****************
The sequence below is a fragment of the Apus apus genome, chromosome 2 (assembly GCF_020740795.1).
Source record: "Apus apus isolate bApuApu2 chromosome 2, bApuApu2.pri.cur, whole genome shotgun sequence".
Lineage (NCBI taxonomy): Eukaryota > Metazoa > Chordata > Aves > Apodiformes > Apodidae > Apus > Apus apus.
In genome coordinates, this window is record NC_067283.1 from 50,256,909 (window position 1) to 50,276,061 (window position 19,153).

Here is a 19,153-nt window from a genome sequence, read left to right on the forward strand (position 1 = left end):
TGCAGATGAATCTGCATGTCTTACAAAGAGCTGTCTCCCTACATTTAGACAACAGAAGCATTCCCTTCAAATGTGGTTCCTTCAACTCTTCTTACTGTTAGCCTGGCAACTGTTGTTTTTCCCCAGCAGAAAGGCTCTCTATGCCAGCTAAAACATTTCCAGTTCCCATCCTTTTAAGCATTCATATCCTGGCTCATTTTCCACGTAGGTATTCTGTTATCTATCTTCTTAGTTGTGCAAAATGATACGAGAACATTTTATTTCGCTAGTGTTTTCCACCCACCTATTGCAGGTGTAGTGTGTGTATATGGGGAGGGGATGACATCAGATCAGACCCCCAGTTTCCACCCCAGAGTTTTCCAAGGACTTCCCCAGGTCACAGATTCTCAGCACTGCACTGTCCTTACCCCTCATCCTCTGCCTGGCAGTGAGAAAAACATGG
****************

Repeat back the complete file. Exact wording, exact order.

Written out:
The sequence below is a fragment of the Apus apus genome, chromosome 2 (assembly GCF_020740795.1).
Source record: "Apus apus isolate bApuApu2 chromosome 2, bApuApu2.pri.cur, whole genome shotgun sequence".
Lineage (NCBI taxonomy): Eukaryota > Metazoa > Chordata > Aves > Apodiformes > Apodidae > Apus > Apus apus.
In genome coordinates, this window is record NC_067283.1 from 50,256,909 (window position 1) to 50,276,061 (window position 19,153).

Here is a 19,153-nt window from a genome sequence, read left to right on the forward strand (position 1 = left end):
TGCAGATGAATCTGCATGTCTTACAAAGAGCTGTCTCCCTACATTTAGACAACAGAAGCATTCCCTTCAAATGTGGTTCCTTCAACTCTTCTTACTGTTAGCCTGGCAACTGTTGTTTTTCCCCAGCAGAAAGGCTCTCTATGCCAGCTAAAACATTTCCAGTTCCCATCCTTTTAAGCATTCATATCCTGGCTCATTTTCCACGTAGGTATTCTGTTATCTATCTTCTTAGTTGTGCAAAATGATACGAGAACATTTTATTTCGCTAGTGTTTTCCACCCACCTATTGCAGGTGTAGTGTGTGTATATGGGGAGGGGATGACATCAGATCAGACCCCCAGTTTCCACCCCAGAGTTTTCCAAGGACTTCCCCAGGTCACAGATTCTCAGCACTGCACTGTCCTTACCCCTCATCCTCTGCCTGGCAGTGAGAAAAACATGG